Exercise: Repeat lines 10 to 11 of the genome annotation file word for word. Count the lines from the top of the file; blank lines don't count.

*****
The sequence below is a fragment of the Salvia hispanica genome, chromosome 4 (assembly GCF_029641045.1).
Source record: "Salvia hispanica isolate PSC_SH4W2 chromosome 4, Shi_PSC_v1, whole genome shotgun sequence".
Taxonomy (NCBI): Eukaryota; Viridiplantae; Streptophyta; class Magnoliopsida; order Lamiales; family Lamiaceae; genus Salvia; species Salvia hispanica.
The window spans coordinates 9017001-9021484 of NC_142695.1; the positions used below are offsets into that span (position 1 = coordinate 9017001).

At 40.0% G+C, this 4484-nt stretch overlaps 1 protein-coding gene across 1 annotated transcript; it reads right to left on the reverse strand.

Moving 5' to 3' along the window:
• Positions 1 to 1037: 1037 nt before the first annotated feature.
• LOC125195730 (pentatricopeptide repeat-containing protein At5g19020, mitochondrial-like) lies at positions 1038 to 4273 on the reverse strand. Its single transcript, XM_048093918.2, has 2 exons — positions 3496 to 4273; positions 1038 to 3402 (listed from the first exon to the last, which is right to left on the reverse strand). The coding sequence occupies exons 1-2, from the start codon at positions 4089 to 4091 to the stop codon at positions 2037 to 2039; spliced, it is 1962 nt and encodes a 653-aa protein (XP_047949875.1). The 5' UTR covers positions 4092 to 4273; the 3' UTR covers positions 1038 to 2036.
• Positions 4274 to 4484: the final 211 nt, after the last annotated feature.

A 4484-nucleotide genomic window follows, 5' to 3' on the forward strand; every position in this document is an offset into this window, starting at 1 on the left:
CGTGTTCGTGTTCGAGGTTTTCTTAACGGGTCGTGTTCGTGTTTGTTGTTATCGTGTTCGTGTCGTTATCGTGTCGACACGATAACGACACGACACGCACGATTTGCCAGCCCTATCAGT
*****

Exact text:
A 4484-nucleotide genomic window follows, 5' to 3' on the forward strand; every position in this document is an offset into this window, starting at 1 on the left:
CGTGTTCGTGTTCGAGGTTTTCTTAACGGGTCGTGTTCGTGTTTGTTGTTATCGTGTTCGTGTCGTTATCGTGTCGACACGATAACGACACGACACGCACGATTTGCCAGCCCTATCAGT